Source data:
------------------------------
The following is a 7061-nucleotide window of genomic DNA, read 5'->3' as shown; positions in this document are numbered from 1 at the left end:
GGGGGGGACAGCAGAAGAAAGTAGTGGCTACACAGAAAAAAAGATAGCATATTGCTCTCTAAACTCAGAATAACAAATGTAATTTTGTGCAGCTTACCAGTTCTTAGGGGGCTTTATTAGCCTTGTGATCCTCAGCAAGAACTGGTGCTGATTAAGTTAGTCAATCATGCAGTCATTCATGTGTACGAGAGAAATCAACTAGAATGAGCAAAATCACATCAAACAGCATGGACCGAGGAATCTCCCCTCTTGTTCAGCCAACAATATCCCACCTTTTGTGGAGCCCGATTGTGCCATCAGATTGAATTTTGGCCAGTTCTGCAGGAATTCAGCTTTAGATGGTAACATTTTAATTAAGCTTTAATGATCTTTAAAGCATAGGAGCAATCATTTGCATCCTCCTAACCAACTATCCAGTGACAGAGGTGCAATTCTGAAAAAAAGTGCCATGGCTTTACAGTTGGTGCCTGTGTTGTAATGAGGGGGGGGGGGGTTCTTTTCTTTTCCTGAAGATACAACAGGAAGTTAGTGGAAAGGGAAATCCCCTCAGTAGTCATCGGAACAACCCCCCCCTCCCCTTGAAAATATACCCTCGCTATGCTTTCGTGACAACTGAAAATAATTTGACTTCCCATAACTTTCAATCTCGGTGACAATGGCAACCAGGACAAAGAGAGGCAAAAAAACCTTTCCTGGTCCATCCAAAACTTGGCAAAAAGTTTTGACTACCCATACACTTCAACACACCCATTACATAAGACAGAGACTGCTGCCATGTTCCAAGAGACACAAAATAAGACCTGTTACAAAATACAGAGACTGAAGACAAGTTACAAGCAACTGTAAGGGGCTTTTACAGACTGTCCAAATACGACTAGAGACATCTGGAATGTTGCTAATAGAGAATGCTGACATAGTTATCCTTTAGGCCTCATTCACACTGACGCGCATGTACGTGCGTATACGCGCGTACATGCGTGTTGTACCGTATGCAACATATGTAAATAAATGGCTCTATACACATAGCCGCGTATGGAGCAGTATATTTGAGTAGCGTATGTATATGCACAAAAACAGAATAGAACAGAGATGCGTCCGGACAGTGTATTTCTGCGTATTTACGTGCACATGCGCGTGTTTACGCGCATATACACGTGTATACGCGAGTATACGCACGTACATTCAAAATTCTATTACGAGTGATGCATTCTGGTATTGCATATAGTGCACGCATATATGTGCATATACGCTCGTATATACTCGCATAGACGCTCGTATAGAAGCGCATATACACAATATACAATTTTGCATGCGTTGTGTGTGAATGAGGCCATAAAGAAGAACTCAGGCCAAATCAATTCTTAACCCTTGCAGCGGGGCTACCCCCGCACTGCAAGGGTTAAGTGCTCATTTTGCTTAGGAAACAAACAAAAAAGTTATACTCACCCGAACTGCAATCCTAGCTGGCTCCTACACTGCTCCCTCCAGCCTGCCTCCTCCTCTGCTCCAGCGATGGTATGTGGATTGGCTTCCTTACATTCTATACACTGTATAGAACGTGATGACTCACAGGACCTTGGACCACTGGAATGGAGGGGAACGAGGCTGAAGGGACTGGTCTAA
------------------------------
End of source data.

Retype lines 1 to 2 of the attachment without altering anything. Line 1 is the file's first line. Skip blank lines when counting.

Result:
The following is a 7061-nucleotide window of genomic DNA, read 5'->3' as shown; positions in this document are numbered from 1 at the left end:
GGGGGGGACAGCAGAAGAAAGTAGTGGCTACACAGAAAAAAAGATAGCATATTGCTCTCTAAACTCAGAATAACAAATGTAATTTTGTGCAGCTTACCAGTTCTTAGGGGGCTTTATTAGCCTTGTGATCCTCAGCAAGAACTGGTGCTGATTAAGTTAGTCAATCATGCAGTCATTCATGTGTACGAGAGAAATCAACTAGAATGAGCAAAATCACATCAAACAGCATGGACCGAGGAATCTCCCCTCTTGTTCAGCCAACAATATCCCACCTTTTGTGGAGCCCGATTGTGCCATCAGATTGAATTTTGGCCAGTTCTGCAGGAATTCAGCTTTAGATGGTAACATTTTAATTAAGCTTTAATGATCTTTAAAGCATAGGAGCAATCATTTGCATCCTCCTAACCAACTATCCAGTGACAGAGGTGCAATTCTGAAAAAAAGTGCCATGGCTTTACAGTTGGTGCCTGTGTTGTAATGAGGGGGGGGGGGGTTCTTTTCTTTTCCTGAAGATACAACAGGAAGTTAGTGGAAAGGGAAATCCCCTCAGTAGTCATCGGAACAACCCCCCCCTCCCCTTGAAAATATACCCTCGCTATGCTTTCGTGACAACTGAAAATAATTTGACTTCCCATAACTTTCAATCTCGGTGACAATGGCAACCAGGACAAAGAGAGGCAAAAAAACCTTTCCTGGTCCATCCAAAACTTGGCAAAAAGTTTTGACTACCCATACACTTCAACACACCCATTACATAAGACAGAGACTGCTGCCATGTTCCAAGAGACACAAAATAAGACCTGTTACAAAATACAGAGACTGAAGACAAGTTACAAGCAACTGTAAGGGGCTTTTACAGACTGTCCAAATACGACTAGAGACATCTGGAATGTTGCTAATAGAGAATGCTGACATAGTTATCCTTTAGGCCTCATTCACACTGACGCGCATGTACGTGCGTATACGCGCGTACATGCGTGTTGTACCGTATGCAACATATGTAAATAAATGGCTCTATACACATAGCCGCGTATGGAGCAGTATATTTGAGTAGCGTATGTATATGCACAAAAACAGAATAGAACAGAGATGCGTCCGGACAGTGTATTTCTGCGTATTTACGTGCACATGCGCGTGTTTACGCGCATATACACGTGTATACGCGAGTATACGCACGTACATTCAAAATTCTATTACGAGTGATGCATTCTGGTATTGCATATAGTGCACGCATATATGTGCATATACGCTCGTATATACTCGCATAGACGCTCGTATAGAAGCGCATATACACAATATACAATTTTGCATGCGTTGTGTGTGAATGAGGCCATAAAGAAGAACTCAGGCCAAATCAATTCTTAACCCTTGCAGCGGGGCTACCCCCGCACTGCAAGGGTTAAGTGCTCATTTTGCTTAGGAAACAAACAAAAAAGTTATACTCACCCGAACTGCAATCCTAGCTGGCTCCTACACTGCTCCCTCCAGCCTGCCTCCTCCTCTGCTCCAGCGATGGTATGTGGATTGGCTTCCTTACATTCTATACACTGTATAGAACGTGATGACTCACAGGACCTTGGACCACTGGAATGGAGGGGAACGAGGCTGAAGGGACTGGTCTAA